This afternoon in the Energy and Environment Committee meeting, the climate-action group 350 Seattle presented their plans for their Break Free PNW “mass action event” involving civil disobedience in Anacortes, May 13-15. Committee chair Kshama Sawant, who invited them to present, closed the session by saying “We will try to promote the protest action as much as possible.” And that presents a problem, because the participants in Break Free PNW fully intend to break the law.
I should say up-front that this is not a critique of 350 Seattle. In fact, there is much to admire about the group. They are very clear about their goals, and they have been vocal and unabashed in calling out the fossil fuel industry for their lies, malevolence, and damage to the environment. They have also (with help from Council member Sawant) pointed out that the oil industry’s hollow claims that they support jobs and the economy, given the industry’s awful safety record (including locally). And they organize protests and acts of civil disobedience to raise attention to the evils of fossil fuels and the industry that profits from them.
We can also admire their approach to organizing people for acts of civil disobedience. They are very clear up-front that participation in some of their activities risks arrest and prosecution, while participation in others don’t. They respect people who are not in a situation where they can risk arrest, for whatever their personal reason may be, and they happily recruit those people for support activities and other work that do not carry that risk. 350 Seattle is fully committed to nonviolent protest, and that commitment to nonviolence extends towards property as well as people. They even run training sessions to teach their participants techniques for nonviolent civil disobedience.
Civil disobedience is by its nature controversial, and has been debated widely for centuries (if not millennia). At its heart is this question: is there a moral imperative that compels an individual to violate an unjust law for a greater good? This is a tricky space to maneuver, because there is no clear threshold; on one end of the spectrum is a principle that “all laws must be obeyed at all times” which is clearly false, and at the other end is the equally false notion that “all laws are optional.” Somewhere in the middle (and hopefully well towards the “all laws must be obeyed” end) is a line of demarcation that moral judgments cause us to cross. Of course there are other factors at play here too, such as whether the laws were adopted through a free and democratic process, or by officials elected through a free and democratic process; we all have laws we disagree with, but we give greater deference to those that a majority of our fellow citizens freely voted for.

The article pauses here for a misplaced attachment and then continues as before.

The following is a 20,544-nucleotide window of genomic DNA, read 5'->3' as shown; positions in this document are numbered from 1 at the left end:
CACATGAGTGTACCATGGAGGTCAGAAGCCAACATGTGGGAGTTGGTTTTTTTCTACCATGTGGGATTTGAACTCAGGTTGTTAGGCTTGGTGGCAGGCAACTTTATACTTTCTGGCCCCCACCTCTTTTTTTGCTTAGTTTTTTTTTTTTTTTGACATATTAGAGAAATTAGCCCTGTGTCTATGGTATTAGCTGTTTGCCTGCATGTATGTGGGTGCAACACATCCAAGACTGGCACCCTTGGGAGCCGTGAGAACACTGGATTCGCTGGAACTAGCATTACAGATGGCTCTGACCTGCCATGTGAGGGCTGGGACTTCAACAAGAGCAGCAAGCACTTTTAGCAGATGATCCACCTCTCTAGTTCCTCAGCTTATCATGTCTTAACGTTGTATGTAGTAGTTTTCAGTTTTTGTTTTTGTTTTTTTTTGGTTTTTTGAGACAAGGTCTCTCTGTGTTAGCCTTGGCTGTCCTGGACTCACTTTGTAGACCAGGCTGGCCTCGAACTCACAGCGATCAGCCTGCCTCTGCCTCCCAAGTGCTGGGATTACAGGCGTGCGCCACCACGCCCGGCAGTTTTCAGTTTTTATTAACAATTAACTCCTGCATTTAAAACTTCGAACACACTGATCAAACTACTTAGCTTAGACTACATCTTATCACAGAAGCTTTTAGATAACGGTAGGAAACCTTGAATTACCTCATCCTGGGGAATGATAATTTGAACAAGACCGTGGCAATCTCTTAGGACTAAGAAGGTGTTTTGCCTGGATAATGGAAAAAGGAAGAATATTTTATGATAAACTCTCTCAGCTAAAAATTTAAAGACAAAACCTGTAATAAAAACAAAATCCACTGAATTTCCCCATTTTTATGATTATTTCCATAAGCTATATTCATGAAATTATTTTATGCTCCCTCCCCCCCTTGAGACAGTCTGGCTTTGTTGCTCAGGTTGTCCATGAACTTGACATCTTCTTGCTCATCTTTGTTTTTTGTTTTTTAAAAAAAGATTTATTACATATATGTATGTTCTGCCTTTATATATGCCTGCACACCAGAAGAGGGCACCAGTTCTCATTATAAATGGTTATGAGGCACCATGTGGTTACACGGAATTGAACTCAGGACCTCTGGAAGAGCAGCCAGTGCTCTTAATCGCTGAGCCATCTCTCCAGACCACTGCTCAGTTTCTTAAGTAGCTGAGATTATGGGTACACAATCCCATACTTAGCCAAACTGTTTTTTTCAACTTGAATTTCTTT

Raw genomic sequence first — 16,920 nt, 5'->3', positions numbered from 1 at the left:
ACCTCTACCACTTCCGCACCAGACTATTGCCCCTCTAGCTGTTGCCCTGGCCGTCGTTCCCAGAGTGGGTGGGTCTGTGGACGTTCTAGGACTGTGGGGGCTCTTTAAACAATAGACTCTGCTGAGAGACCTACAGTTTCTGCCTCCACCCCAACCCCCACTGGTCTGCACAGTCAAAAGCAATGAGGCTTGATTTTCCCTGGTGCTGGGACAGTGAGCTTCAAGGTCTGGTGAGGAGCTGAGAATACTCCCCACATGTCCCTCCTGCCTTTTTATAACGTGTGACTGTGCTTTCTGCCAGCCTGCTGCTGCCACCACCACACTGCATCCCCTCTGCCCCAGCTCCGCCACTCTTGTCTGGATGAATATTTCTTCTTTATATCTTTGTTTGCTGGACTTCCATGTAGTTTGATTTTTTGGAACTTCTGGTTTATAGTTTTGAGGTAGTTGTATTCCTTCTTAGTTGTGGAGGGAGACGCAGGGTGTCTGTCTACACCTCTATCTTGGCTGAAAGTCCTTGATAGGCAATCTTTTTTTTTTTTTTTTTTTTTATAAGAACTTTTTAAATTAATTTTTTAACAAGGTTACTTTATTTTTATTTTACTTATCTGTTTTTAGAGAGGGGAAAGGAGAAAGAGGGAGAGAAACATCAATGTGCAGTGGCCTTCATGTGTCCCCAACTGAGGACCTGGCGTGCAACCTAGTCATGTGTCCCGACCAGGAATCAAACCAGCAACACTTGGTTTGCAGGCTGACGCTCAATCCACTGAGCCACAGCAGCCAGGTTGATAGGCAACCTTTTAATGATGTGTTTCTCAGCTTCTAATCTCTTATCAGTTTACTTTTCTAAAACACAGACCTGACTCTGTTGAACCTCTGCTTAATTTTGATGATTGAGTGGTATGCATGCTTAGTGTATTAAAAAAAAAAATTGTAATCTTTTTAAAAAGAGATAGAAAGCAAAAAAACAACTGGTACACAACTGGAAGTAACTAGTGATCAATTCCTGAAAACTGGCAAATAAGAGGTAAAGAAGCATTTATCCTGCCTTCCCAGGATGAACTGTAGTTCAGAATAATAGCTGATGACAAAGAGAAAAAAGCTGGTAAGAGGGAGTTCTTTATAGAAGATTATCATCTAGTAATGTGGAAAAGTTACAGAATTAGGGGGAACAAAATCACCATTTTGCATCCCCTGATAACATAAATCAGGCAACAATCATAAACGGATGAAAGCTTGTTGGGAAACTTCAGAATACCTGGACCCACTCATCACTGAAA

Some of 350 Seattle’s members have been pushed over the line, and they are taking action in response. Even if we intellectually disagree with them on the fossil fuel industry, we can respect their thoughtful and informed response to a moral quandary.
But what happens when city government gets involved in support of a group like 350 Seattle? Kshama Sawant is one of Seattle’s nine legislators; her job is to write and pass laws. Is it acceptable for a lawmaker, acting in her official capacity, to advocate for people to break the law? In doing so, did Sawant violate her oath of office, in which she vowed to support the Constitution of the United States, the Constitution of the State of Washington, and the charters and ordinances of the City of Seattle?
Further, is it acceptable for city resources to be used to advocate for lawbreaking? Sawant is of course a private citizen as well and has the right to privately support whatever organizations she wants to, but this happened in Council chambers in an official Council committee meeting that she chaired and in which she invited 350 Seattle — knowing full well that they are organizing people to break the law. And she wasn’t neutral to them; she committed to promoting their protest action “as much as we can.” (I wonder who the “we” is in that statement)
Is it better or worse that she is promoting lawbreaking that will happen outside the City of Seattle? Probably a bit of both; it means she isn’t conspiring to break Seattle’s laws, but it speaks very poorly of her respect for neighboring cities and their respective governments. We wouldn’t be happy if Anacortes encouraged lawlessness in Seattle.
I chose the word “conspiring” above carefully; it’s loaded with legal weight, but properly so here. 350 Seattle is organizing an agreement among people to break the law. By providing publicity and support for them, Sawant herself is dangerously close to being a co-conspirator; and by doing so in her official capacity, implicating the City of Seattle in the act as well.
As an aside, this is not the first time Sawant has given 350 Seattle a forum in her committee; she did so back in February with regard to their “Delta 5” protest. At that meeting, Council member and noted kayaktivist Mike O’Brien commented on his own personal struggle with his dual role as lawmaker and activist.
Civil disobedience is not something new for Sawant; she has been arrested before, and I am sure it will happen again. I respect her for having the courage of her convictions. But this is the first time where her involvement in lawbreaking is unambiguously as a City Council member. That is deeply troubling.